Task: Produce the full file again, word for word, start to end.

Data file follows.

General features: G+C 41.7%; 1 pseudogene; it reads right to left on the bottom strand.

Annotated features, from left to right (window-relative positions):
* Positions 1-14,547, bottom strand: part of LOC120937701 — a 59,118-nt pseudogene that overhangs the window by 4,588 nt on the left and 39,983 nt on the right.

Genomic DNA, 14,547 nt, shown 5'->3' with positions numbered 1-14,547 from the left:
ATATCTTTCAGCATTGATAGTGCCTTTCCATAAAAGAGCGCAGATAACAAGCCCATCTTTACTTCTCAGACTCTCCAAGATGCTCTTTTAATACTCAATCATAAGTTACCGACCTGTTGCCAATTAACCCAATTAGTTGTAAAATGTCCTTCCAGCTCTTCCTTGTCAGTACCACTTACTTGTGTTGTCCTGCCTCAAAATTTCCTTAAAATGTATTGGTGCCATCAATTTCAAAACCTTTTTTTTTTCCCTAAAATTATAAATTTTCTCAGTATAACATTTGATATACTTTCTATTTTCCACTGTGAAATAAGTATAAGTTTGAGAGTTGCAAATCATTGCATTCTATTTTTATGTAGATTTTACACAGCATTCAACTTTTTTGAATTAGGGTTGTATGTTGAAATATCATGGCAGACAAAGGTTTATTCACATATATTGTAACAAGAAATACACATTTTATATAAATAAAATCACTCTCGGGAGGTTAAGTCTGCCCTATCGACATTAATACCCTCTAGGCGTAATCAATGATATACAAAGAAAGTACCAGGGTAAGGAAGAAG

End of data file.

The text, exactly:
General features: G+C 41.7%; 1 pseudogene; it reads right to left on the bottom strand.

Annotated features, from left to right (window-relative positions):
* Positions 1-14,547, bottom strand: part of LOC120937701 — a 59,118-nt pseudogene that overhangs the window by 4,588 nt on the left and 39,983 nt on the right.

Genomic DNA, 14,547 nt, shown 5'->3' with positions numbered 1-14,547 from the left:
ATATCTTTCAGCATTGATAGTGCCTTTCCATAAAAGAGCGCAGATAACAAGCCCATCTTTACTTCTCAGACTCTCCAAGATGCTCTTTTAATACTCAATCATAAGTTACCGACCTGTTGCCAATTAACCCAATTAGTTGTAAAATGTCCTTCCAGCTCTTCCTTGTCAGTACCACTTACTTGTGTTGTCCTGCCTCAAAATTTCCTTAAAATGTATTGGTGCCATCAATTTCAAAACCTTTTTTTTTTCCCTAAAATTATAAATTTTCTCAGTATAACATTTGATATACTTTCTATTTTCCACTGTGAAATAAGTATAAGTTTGAGAGTTGCAAATCATTGCATTCTATTTTTATGTAGATTTTACACAGCATTCAACTTTTTTGAATTAGGGTTGTATGTTGAAATATCATGGCAGACAAAGGTTTATTCACATATATTGTAACAAGAAATACACATTTTATATAAATAAAATCACTCTCGGGAGGTTAAGTCTGCCCTATCGACATTAATACCCTCTAGGCGTAATCAATGATATACAAAGAAAGTACCAGGGTAAGGAAGAAG